Whether it is Rado or Dario Vidosic at the helm, the expectations at Melbourne City remain high.
The A-League Women season got off to the best possible start for last season’s second-placed team. A 4-1 win over Wellington Phoenix was completed in style, and City sent a reminder to the season that they are a force to be reckoned with.
Following a bye week, City will restart their season against the Brisbane Roar, but with one major change. Head coach Rado Vidosic has taken temporary charge of the men’s team. In his place steps assistant, his son, and former Socceroo Dario.
Most A-League Women’s teams have endured a shorter pre-season than in previous years. City has retained much of their squad while adding some more depth and firepower.
In the first weeks of his tenure as interim manager, Dario Vidosic said that he was unlikely to change much in a settled environment.
“We want to dominate the game with and without the ball,” Vidosic said.
“Me as a coach, I want the ball. When we don’t have the ball I suffer. I think the team does too.
“We don’t want to pass it around the back for the sake of passing it around the back.
“We want to have dangerous possession, where we’re in the front third constantly applying pressure, and when we don’t have it, we’re hunting for the ball to win it back.”
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Vidosic shares a common football philosophy with his father. He was in charge of City’s opening game where they demonstrated tactical flexibility against the Phoenix.
The side was expected to line up with a back three, but quickly switched to four in defence. It helped nullify Wellington’s strengths in wide areas, while allowing their own attack to flourish.
“That’s the beauty of our squad and the quality of the players that we have, that we are flexible,” Vidosic said.
“A lot that was here last season was in that back five or back three. We’ve got that flexibility now where we can analyse the opponents and see what is best suited.
“We can go with a four, with can go with a three, and maybe we can even change the midfield or the front line.
“That’s a credit to the players that we can apply the same principles and our football philosophy.”
“All of Australia should be very excited about her”
Vidosic has experienced players in the squad and may welcome back captain Emma Checker to defence.
But he has also inherited some of the best young players in the country. Five players in the squad are current youth internationals. Daniela Galic in particular has impressed the staff and her new teammates.
“She’s starting tomorrow,” Vidosic enthusiastically said.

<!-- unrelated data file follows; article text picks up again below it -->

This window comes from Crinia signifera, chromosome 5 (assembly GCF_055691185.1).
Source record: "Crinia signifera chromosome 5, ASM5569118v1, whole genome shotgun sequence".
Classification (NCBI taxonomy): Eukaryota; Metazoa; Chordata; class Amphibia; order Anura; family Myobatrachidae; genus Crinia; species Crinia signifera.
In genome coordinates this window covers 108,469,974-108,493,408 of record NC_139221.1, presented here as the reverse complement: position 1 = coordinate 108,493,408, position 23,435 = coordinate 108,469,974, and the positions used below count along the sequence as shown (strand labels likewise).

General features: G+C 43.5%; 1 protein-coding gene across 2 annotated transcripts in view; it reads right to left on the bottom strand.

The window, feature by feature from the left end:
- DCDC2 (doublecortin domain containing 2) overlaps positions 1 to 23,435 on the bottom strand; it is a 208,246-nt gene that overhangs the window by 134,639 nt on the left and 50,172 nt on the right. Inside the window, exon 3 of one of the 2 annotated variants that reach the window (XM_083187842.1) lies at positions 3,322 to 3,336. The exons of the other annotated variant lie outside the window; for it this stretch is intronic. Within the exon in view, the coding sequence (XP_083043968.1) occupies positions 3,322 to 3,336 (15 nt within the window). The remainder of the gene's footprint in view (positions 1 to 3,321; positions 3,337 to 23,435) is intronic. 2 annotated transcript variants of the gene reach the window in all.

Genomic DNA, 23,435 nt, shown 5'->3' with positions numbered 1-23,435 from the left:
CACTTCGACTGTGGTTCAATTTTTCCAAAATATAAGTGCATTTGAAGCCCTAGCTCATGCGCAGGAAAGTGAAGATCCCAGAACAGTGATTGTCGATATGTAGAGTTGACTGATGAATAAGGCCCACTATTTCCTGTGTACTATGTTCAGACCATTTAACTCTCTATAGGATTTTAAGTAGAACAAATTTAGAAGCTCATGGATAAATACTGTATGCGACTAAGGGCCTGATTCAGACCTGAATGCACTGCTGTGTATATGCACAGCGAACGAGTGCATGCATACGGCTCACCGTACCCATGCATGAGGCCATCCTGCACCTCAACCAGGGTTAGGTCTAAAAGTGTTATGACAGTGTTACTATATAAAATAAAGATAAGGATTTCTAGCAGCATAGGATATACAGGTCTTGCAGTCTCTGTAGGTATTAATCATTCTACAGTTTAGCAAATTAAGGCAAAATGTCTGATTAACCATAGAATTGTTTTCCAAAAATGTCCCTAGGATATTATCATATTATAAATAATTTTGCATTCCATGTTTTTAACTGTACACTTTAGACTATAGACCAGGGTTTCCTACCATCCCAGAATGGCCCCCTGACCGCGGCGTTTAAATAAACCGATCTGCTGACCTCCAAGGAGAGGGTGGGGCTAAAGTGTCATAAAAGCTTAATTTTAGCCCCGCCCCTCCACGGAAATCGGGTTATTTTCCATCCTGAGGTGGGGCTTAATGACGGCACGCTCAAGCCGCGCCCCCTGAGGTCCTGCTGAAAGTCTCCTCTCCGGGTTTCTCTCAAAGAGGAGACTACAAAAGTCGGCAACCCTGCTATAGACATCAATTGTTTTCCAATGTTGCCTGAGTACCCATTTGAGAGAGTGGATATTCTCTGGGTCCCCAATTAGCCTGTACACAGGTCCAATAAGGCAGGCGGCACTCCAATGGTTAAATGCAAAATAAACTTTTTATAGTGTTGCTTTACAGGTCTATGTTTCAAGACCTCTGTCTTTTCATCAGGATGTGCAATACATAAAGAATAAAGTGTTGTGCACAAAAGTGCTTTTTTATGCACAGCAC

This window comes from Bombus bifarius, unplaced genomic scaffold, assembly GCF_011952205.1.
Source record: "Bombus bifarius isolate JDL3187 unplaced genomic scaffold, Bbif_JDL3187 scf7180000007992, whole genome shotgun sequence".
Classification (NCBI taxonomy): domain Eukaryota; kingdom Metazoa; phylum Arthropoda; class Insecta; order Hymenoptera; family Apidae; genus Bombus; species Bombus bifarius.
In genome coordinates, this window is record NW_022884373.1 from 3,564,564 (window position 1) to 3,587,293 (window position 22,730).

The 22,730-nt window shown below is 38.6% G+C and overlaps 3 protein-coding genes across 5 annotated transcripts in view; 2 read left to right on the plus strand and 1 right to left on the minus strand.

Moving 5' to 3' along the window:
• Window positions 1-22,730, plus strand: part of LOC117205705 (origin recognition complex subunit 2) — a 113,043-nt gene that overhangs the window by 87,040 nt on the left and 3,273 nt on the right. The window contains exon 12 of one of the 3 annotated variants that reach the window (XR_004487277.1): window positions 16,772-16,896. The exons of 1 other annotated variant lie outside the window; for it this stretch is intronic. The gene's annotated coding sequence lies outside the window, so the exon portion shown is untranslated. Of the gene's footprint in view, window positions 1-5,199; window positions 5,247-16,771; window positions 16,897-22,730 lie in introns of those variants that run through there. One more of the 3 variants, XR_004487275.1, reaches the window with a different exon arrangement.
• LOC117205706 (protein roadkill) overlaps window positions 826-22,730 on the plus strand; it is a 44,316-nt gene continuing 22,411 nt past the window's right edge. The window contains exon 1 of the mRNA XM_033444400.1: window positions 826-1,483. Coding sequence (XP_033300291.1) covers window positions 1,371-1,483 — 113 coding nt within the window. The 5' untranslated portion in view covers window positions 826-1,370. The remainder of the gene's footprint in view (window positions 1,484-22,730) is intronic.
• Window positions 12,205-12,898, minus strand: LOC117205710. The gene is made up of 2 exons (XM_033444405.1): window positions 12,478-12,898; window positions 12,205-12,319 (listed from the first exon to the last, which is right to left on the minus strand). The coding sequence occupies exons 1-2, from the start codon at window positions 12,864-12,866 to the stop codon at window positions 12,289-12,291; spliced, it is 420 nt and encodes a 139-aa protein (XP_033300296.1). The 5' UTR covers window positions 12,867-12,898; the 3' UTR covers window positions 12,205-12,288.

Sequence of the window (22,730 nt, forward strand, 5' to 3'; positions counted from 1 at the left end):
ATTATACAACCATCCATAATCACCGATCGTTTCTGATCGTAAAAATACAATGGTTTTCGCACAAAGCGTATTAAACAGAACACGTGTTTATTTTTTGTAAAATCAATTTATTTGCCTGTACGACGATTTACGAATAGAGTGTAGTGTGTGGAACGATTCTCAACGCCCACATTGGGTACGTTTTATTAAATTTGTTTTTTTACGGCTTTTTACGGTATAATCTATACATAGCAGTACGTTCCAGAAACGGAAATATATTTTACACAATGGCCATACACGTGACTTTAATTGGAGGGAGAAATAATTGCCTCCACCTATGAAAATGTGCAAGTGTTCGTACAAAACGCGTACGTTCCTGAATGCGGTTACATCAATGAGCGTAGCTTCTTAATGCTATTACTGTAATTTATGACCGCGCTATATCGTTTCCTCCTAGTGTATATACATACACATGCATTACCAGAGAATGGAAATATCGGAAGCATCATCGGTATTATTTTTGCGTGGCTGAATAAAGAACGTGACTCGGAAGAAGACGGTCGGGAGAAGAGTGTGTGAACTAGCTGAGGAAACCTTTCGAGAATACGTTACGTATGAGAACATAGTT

“She’s starting, she’s playing.
“I’m very excited about her. She’s an excellent player at 16 years old.
“It doesn’t matter how old or young you are if you perform and play well, and she certainly has.
“Tomorrow she gets another chance…all of Australia should be very excited about her.”
Playmaker Rhianna Pollicina agreed and highlighted Galic’s touch on the ball and the experience beyond her age.
“You would have noticed in round one coming off the Youth World Cup [Under-20 Women’s World Cup], she brought that experience,” Pollicina said.
“She’s a quality player that’s going to be the future of our game…we link up well together.”
Galic is one of City’s new players but is joined by Bryleeh Henry. The Young Matilda scored her first goal for the club in round one, and Pollicina is excited by her potential.
“She’s settled in really well,” she said of Henry.
“She’s got quite a few friendships already in the group, so that was a bonus for her.
“She will be looking to bounce off our passes and score a few goals herself.
“She’s a massive bonus to our team, and she’s doing really well here.”
One step further
City faces a Brisbane Roar side brimming with attacking talent. Vidosic’s side is aware of the threats that Sharn Frier, Shea Connors, and Larissa Crummer can produce. They lost to the Roar last season in a game that cost them a chance at the premiership, and this season is about rectifying a trophyless campaign.
“Our attacking threats will be there,” Pollicina said.
“But we focus on our defensive side first and we go from there.
“We know what we need to do, and our game plan will be to just play the way we want to play, set the pace from the start and hopefully pick up the three points.”
Ending last season empty-handed is driving the new manager, as it does the players. Pollicina said the semifinal loss still hurts.
“We want to go one step further, last year’s final absolutely kills us.
“We want to win the premiership this year, we want to get that champions trophy this year.
“The players that we’ve brought in are more than happy to work for that. That’s the environment we want to create here.”
The manager agrees but knows firsthand how quickly fortunes can shift in this sport.
“I think in football it needs to be a day-to-day basis,” said Vidosic.
“Take myself, an assistant. Then pretty much overnight, I become [the] interim head coach.
“I’ve learned through my career and I’m learning as a coach on the other side of the white line that things can change very quickly.”
This may be his first senior role, but Vidosic is looking to grasp this opportunity and become the best coach he can be.
“I know I’ll make mistakes like any player. That’s when you learn the most when mistakes are made, and when there are tougher games,” Vidosic said.
“Especially with the quality of the coaches in the league, very experienced. There’s always going to be something to learn every match day, every training day.
“My mentality is we want to win. The trophies are there to be won, that’s why we play. My intentions are set, we’re going title hunting.”
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